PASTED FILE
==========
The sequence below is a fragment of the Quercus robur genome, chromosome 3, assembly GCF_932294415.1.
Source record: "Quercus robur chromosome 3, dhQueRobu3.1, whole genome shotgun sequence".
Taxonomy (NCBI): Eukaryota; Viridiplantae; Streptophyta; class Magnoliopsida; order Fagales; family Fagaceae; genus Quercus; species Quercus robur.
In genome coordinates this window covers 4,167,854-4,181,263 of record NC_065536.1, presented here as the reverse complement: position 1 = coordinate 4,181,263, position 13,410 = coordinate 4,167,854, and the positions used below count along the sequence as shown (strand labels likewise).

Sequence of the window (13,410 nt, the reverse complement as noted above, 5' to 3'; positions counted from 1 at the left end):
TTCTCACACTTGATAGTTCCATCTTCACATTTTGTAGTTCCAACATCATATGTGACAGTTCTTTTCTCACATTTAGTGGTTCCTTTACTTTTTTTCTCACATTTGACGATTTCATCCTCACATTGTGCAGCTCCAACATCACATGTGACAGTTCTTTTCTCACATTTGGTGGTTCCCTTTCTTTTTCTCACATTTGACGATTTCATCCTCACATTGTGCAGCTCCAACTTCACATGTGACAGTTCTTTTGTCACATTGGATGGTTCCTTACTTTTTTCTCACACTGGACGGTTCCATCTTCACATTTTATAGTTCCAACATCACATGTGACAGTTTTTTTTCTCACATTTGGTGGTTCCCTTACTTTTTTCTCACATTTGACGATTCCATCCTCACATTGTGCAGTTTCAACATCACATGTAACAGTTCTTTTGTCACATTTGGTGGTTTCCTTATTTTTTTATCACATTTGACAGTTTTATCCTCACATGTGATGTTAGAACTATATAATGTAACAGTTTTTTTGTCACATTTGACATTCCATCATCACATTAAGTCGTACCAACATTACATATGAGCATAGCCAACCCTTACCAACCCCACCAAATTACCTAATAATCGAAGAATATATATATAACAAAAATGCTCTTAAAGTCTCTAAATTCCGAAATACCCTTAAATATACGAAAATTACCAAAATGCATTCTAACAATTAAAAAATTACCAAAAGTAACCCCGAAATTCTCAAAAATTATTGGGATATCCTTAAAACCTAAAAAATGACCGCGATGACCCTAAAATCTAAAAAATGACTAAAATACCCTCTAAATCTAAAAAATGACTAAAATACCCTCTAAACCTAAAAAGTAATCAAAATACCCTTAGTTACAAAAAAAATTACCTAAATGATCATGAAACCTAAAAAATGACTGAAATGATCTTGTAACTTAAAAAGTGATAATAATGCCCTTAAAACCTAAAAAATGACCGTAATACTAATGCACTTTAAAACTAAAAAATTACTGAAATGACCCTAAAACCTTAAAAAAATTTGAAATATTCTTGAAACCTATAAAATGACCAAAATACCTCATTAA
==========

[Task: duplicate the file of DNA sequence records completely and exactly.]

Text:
The sequence below is a fragment of the Quercus robur genome, chromosome 3, assembly GCF_932294415.1.
Source record: "Quercus robur chromosome 3, dhQueRobu3.1, whole genome shotgun sequence".
Taxonomy (NCBI): Eukaryota; Viridiplantae; Streptophyta; class Magnoliopsida; order Fagales; family Fagaceae; genus Quercus; species Quercus robur.
In genome coordinates this window covers 4,167,854-4,181,263 of record NC_065536.1, presented here as the reverse complement: position 1 = coordinate 4,181,263, position 13,410 = coordinate 4,167,854, and the positions used below count along the sequence as shown (strand labels likewise).

Sequence of the window (13,410 nt, the reverse complement as noted above, 5' to 3'; positions counted from 1 at the left end):
TTCTCACACTTGATAGTTCCATCTTCACATTTTGTAGTTCCAACATCATATGTGACAGTTCTTTTCTCACATTTAGTGGTTCCTTTACTTTTTTTCTCACATTTGACGATTTCATCCTCACATTGTGCAGCTCCAACATCACATGTGACAGTTCTTTTCTCACATTTGGTGGTTCCCTTTCTTTTTCTCACATTTGACGATTTCATCCTCACATTGTGCAGCTCCAACTTCACATGTGACAGTTCTTTTGTCACATTGGATGGTTCCTTACTTTTTTCTCACACTGGACGGTTCCATCTTCACATTTTATAGTTCCAACATCACATGTGACAGTTTTTTTTCTCACATTTGGTGGTTCCCTTACTTTTTTCTCACATTTGACGATTCCATCCTCACATTGTGCAGTTTCAACATCACATGTAACAGTTCTTTTGTCACATTTGGTGGTTTCCTTATTTTTTTATCACATTTGACAGTTTTATCCTCACATGTGATGTTAGAACTATATAATGTAACAGTTTTTTTGTCACATTTGACATTCCATCATCACATTAAGTCGTACCAACATTACATATGAGCATAGCCAACCCTTACCAACCCCACCAAATTACCTAATAATCGAAGAATATATATATAACAAAAATGCTCTTAAAGTCTCTAAATTCCGAAATACCCTTAAATATACGAAAATTACCAAAATGCATTCTAACAATTAAAAAATTACCAAAAGTAACCCCGAAATTCTCAAAAATTATTGGGATATCCTTAAAACCTAAAAAATGACCGCGATGACCCTAAAATCTAAAAAATGACTAAAATACCCTCTAAATCTAAAAAATGACTAAAATACCCTCTAAACCTAAAAAGTAATCAAAATACCCTTAGTTACAAAAAAAATTACCTAAATGATCATGAAACCTAAAAAATGACTGAAATGATCTTGTAACTTAAAAAGTGATAATAATGCCCTTAAAACCTAAAAAATGACCGTAATACTAATGCACTTTAAAACTAAAAAATTACTGAAATGACCCTAAAACCTTAAAAAAATTTGAAATATTCTTGAAACCTATAAAATGACCAAAATACCTCATTAA